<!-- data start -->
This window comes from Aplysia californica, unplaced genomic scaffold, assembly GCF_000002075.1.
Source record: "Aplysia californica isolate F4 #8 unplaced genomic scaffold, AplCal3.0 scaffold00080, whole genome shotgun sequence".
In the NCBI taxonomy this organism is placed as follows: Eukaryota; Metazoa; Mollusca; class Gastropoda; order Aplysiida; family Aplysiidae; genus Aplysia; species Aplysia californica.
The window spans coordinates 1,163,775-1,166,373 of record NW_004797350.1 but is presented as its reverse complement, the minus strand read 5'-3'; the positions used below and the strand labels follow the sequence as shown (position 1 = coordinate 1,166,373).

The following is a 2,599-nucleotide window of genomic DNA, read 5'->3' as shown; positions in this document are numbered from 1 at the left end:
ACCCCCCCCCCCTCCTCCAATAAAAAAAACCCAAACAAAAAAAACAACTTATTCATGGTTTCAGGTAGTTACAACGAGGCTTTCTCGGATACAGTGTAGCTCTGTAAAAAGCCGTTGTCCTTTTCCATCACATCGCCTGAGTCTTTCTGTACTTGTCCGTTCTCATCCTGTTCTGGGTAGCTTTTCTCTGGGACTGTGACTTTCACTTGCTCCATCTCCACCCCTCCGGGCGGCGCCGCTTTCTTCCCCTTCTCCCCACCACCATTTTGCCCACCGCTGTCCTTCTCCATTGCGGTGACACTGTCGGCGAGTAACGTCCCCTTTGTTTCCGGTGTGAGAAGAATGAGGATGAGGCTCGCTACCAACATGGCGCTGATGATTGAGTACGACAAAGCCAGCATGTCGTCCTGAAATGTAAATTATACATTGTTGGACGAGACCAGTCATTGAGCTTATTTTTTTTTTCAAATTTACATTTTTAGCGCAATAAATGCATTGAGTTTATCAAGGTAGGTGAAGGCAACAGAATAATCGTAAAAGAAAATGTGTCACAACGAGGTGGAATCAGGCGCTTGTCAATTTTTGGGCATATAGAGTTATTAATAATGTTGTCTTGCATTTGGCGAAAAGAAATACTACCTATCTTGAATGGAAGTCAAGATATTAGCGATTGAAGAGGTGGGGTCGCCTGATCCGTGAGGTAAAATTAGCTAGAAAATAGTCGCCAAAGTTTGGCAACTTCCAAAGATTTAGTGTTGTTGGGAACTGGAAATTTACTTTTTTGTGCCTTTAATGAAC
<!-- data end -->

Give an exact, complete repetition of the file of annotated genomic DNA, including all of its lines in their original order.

This window comes from Aplysia californica, unplaced genomic scaffold, assembly GCF_000002075.1.
Source record: "Aplysia californica isolate F4 #8 unplaced genomic scaffold, AplCal3.0 scaffold00080, whole genome shotgun sequence".
In the NCBI taxonomy this organism is placed as follows: Eukaryota; Metazoa; Mollusca; class Gastropoda; order Aplysiida; family Aplysiidae; genus Aplysia; species Aplysia californica.
The window spans coordinates 1,163,775-1,166,373 of record NW_004797350.1 but is presented as its reverse complement, the minus strand read 5'-3'; the positions used below and the strand labels follow the sequence as shown (position 1 = coordinate 1,166,373).

The following is a 2,599-nucleotide window of genomic DNA, read 5'->3' as shown; positions in this document are numbered from 1 at the left end:
ACCCCCCCCCCCTCCTCCAATAAAAAAAACCCAAACAAAAAAAACAACTTATTCATGGTTTCAGGTAGTTACAACGAGGCTTTCTCGGATACAGTGTAGCTCTGTAAAAAGCCGTTGTCCTTTTCCATCACATCGCCTGAGTCTTTCTGTACTTGTCCGTTCTCATCCTGTTCTGGGTAGCTTTTCTCTGGGACTGTGACTTTCACTTGCTCCATCTCCACCCCTCCGGGCGGCGCCGCTTTCTTCCCCTTCTCCCCACCACCATTTTGCCCACCGCTGTCCTTCTCCATTGCGGTGACACTGTCGGCGAGTAACGTCCCCTTTGTTTCCGGTGTGAGAAGAATGAGGATGAGGCTCGCTACCAACATGGCGCTGATGATTGAGTACGACAAAGCCAGCATGTCGTCCTGAAATGTAAATTATACATTGTTGGACGAGACCAGTCATTGAGCTTATTTTTTTTTTCAAATTTACATTTTTAGCGCAATAAATGCATTGAGTTTATCAAGGTAGGTGAAGGCAACAGAATAATCGTAAAAGAAAATGTGTCACAACGAGGTGGAATCAGGCGCTTGTCAATTTTTGGGCATATAGAGTTATTAATAATGTTGTCTTGCATTTGGCGAAAAGAAATACTACCTATCTTGAATGGAAGTCAAGATATTAGCGATTGAAGAGGTGGGGTCGCCTGATCCGTGAGGTAAAATTAGCTAGAAAATAGTCGCCAAAGTTTGGCAACTTCCAAAGATTTAGTGTTGTTGGGAACTGGAAATTTACTTTTTTGTGCCTTTAATGAAC